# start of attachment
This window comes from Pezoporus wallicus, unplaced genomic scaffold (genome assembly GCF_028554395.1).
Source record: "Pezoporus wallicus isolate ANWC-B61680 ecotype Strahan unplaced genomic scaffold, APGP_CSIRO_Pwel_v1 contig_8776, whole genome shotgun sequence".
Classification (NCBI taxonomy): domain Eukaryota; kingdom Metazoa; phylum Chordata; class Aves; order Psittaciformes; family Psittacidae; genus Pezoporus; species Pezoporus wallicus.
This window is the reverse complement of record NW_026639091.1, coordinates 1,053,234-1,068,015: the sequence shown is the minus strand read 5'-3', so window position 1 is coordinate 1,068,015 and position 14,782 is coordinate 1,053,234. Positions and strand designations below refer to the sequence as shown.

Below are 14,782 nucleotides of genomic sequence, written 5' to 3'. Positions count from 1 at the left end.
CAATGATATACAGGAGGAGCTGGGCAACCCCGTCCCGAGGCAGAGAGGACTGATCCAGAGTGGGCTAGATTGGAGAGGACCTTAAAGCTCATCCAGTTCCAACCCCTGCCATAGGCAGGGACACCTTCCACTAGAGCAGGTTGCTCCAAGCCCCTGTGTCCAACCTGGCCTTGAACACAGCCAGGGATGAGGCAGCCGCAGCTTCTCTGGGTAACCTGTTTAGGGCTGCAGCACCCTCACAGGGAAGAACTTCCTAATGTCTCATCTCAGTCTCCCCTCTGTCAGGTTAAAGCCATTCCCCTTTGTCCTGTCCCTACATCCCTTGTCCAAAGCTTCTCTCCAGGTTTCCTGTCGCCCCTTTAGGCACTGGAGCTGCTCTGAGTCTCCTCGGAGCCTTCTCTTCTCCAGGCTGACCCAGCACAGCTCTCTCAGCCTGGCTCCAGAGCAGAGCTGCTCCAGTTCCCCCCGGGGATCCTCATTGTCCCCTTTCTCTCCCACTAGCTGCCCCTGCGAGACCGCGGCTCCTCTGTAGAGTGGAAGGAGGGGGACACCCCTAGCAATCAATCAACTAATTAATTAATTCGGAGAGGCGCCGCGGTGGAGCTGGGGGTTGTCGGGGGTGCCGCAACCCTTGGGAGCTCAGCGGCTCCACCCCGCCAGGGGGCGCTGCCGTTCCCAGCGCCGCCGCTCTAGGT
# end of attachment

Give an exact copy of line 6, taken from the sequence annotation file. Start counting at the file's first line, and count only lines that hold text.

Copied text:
CAATGATATACAGGAGGAGCTGGGCAACCCCGTCCCGAGGCAGAGAGGACTGATCCAGAGTGGGCTAGATTGGAGAGGACCTTAAAGCTCATCCAGTTCCAACCCCTGCCATAGGCAGGGACACCTTCCACTAGAGCAGGTTGCTCCAAGCCCCTGTGTCCAACCTGGCCTTGAACACAGCCAGGGATGAGGCAGCCGCAGCTTCTCTGGGTAACCTGTTTAGGGCTGCAGCACCCTCACAGGGAAGAACTTCCTAATGTCTCATCTCAGTCTCCCCTCTGTCAGGTTAAAGCCATTCCCCTTTGTCCTGTCCCTACATCCCTTGTCCAAAGCTTCTCTCCAGGTTTCCTGTCGCCCCTTTAGGCACTGGAGCTGCTCTGAGTCTCCTCGGAGCCTTCTCTTCTCCAGGCTGACCCAGCACAGCTCTCTCAGCCTGGCTCCAGAGCAGAGCTGCTCCAGTTCCCCCCGGGGATCCTCATTGTCCCCTTTCTCTCCCACTAGCTGCCCCTGCGAGACCGCGGCTCCTCTGTAGAGTGGAAGGAGGGGGACACCCCTAGCAATCAATCAACTAATTAATTAATTCGGAGAGGCGCCGCGGTGGAGCTGGGGGTTGTCGGGGGTGCCGCAACCCTTGGGAGCTCAGCGGCTCCACCCCGCCAGGGGGCGCTGCCGTTCCCAGCGCCGCCGCTCTAGGT